The SunBreak has more analysis of the presentation, including praise for Seattle councilmember Sally Bagshaw’s commitment to making neighborhood greenways a reality:

Portland Greenwayboosters Greg Raisman and Mark Lear were in Seattle recently to introduce the curious to this less-contentious form of transportation infrastructure. Seattle City Council’s Sally Bagshaw told the 70 people packed into the event that the time for greenways is now:

What I want to do–and as a member of your city council, what I am pledging to do–is to make sure that these neighborhood greenways become as real as what Portland has done. It is really my goal for my next few years while I am on the council.

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12 responses to “Tuesday afternoon theater: An inspiring neighborhood greenways presentation”

  1. Punk Ass Bitch

    The Dutch cut traffic fatalities by 245%. Even JC himself only raised one from the dead.

    1. Teacher

      Math isn’t the bicyclists’ strength. Their enthusiasm is infectious, but not their logic.

      1. F’ing percentages…how do they work?!

        I hope that either you’re not serious or you’re not really a teacher. If you’re serious, you may find this information useful: http://en.wikipedia.org/wiki/Percentage#Percentage_increase_and_decrease. If you’re really a teacher, your students may find that information useful.

      2. Teacher

        Read your own link. You cannot cut anything by more than 100%. Were you staring out the window during arithmetic class?

  2. Mike H


    What do you mean by “only partially successful” in regards to Seattle’s traffic circle program? This program has reduced collisions at residential intersections by leaps and bounds since it was created in the late 70’s or early 80’s. An additional benefit is that the circles often slow down traffic. Not trying to be a troll, but I am curious what your meaning was.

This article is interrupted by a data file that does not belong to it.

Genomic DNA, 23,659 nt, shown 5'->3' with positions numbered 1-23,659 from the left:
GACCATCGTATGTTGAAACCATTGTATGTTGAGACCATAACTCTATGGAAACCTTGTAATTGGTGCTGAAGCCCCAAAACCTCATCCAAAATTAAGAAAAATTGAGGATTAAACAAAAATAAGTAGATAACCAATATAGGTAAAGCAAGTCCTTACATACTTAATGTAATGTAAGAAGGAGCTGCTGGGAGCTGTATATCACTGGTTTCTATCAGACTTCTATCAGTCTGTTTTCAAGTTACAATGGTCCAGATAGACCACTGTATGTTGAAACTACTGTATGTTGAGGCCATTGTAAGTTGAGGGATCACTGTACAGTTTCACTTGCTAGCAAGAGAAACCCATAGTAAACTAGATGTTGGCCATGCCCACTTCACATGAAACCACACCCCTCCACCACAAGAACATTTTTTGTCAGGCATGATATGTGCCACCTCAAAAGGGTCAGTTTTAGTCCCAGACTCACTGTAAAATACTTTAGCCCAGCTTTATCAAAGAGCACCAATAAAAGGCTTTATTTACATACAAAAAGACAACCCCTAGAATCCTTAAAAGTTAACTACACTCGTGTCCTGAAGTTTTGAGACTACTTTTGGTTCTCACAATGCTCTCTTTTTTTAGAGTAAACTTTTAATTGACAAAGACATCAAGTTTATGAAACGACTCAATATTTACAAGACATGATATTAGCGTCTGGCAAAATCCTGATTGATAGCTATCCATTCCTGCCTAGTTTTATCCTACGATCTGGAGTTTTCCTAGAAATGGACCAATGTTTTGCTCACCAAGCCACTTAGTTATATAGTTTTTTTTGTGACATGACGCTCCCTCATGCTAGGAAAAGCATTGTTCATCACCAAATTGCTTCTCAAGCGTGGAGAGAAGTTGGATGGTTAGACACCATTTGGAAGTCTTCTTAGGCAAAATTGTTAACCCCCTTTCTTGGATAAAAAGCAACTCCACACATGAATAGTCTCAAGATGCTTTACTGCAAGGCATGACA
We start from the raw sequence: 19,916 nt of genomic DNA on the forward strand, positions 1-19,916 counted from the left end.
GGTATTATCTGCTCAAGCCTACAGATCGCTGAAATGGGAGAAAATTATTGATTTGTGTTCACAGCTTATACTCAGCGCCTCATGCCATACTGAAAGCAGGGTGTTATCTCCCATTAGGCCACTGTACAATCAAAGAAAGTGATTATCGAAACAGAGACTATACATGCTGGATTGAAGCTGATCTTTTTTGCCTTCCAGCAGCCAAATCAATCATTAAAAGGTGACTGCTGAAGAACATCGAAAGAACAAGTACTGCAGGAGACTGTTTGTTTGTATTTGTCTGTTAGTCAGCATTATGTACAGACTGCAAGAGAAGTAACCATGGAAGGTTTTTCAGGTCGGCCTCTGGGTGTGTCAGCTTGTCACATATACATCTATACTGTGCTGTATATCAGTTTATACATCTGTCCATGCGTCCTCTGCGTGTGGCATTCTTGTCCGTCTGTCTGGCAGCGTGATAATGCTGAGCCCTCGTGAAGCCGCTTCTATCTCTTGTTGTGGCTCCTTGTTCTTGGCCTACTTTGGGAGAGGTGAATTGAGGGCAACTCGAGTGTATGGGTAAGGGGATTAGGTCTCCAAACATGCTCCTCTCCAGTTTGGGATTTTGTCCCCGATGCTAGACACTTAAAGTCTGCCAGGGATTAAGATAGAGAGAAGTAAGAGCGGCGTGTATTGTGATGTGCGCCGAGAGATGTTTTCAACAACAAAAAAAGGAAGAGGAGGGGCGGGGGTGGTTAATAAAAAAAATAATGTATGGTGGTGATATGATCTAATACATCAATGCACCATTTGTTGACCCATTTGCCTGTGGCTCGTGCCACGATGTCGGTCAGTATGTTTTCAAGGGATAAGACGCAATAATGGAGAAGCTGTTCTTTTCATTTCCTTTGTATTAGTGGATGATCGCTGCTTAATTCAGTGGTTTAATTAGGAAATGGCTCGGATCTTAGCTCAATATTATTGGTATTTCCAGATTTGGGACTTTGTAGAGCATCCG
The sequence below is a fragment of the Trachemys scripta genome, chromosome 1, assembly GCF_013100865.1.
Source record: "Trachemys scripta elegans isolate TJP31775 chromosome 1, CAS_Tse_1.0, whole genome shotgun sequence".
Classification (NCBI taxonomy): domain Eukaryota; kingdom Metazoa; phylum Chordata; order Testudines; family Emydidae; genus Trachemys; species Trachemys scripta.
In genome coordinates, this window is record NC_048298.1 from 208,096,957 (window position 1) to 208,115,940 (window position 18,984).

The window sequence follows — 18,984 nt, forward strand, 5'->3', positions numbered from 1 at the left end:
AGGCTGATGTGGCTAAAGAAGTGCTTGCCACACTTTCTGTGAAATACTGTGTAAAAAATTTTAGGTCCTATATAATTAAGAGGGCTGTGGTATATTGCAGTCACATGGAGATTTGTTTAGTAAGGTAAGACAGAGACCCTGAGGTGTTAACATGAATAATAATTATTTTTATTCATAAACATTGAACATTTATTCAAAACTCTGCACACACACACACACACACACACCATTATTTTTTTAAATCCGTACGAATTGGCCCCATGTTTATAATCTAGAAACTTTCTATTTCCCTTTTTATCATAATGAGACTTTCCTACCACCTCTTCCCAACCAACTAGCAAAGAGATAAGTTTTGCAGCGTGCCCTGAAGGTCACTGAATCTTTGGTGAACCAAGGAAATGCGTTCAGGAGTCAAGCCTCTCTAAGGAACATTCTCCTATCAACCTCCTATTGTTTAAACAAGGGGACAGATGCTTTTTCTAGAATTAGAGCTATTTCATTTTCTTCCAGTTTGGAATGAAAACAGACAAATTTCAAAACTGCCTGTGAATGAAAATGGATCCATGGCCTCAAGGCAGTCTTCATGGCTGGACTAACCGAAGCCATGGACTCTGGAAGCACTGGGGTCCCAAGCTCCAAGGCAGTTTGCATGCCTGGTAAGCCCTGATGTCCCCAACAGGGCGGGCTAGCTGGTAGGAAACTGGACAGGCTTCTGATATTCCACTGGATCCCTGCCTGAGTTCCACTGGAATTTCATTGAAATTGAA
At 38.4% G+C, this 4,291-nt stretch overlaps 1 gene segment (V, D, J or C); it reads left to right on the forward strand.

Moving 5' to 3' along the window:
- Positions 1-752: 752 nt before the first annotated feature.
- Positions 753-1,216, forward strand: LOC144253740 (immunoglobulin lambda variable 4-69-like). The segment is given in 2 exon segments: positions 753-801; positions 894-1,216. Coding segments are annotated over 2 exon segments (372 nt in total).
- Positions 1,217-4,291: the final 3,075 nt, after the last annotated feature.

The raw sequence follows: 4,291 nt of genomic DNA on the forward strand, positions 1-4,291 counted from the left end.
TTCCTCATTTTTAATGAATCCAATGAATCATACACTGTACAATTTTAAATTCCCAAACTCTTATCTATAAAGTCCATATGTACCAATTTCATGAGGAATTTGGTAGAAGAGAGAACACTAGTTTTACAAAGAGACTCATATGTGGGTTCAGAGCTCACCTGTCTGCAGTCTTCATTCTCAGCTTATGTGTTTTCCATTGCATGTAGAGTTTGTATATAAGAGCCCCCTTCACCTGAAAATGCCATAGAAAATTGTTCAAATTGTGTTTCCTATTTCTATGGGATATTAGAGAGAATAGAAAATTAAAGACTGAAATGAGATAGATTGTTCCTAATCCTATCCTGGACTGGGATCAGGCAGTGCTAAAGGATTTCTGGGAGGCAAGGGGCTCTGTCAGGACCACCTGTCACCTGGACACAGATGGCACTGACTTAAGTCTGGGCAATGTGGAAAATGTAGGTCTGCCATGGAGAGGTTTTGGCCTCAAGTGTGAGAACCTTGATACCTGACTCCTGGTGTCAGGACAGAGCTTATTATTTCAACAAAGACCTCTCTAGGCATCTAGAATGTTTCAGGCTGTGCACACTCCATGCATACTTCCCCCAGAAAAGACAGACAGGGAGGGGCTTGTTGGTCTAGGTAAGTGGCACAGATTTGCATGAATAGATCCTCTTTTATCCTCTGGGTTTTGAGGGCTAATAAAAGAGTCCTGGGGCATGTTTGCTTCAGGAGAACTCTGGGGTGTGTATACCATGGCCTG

1. Tom Fucoloro

      That point definitely could have used some fleshing out. I like traffic calming, and the circles are effective at many of the goals of traffic calming. But Portland has found speed bumps to be their most effective tool. And traffic circles are not all that great for bicycling. They are good because they slow traffic, but they also create pinch points and are highly dependent on people using them correctly. You ever approach a circle to have someone else take a left the wrong way? Pretty scary and dangerous. Given the city has had these circles for this long and people still go the wrong way around them makes me feel like maybe there are other tools that take less of a learning curve.

      Plus, when creating streets that are safe for children to use (neighborhood greenways should be safe for people as young as 8), we should design them so they can make small mistakes and it would be ok.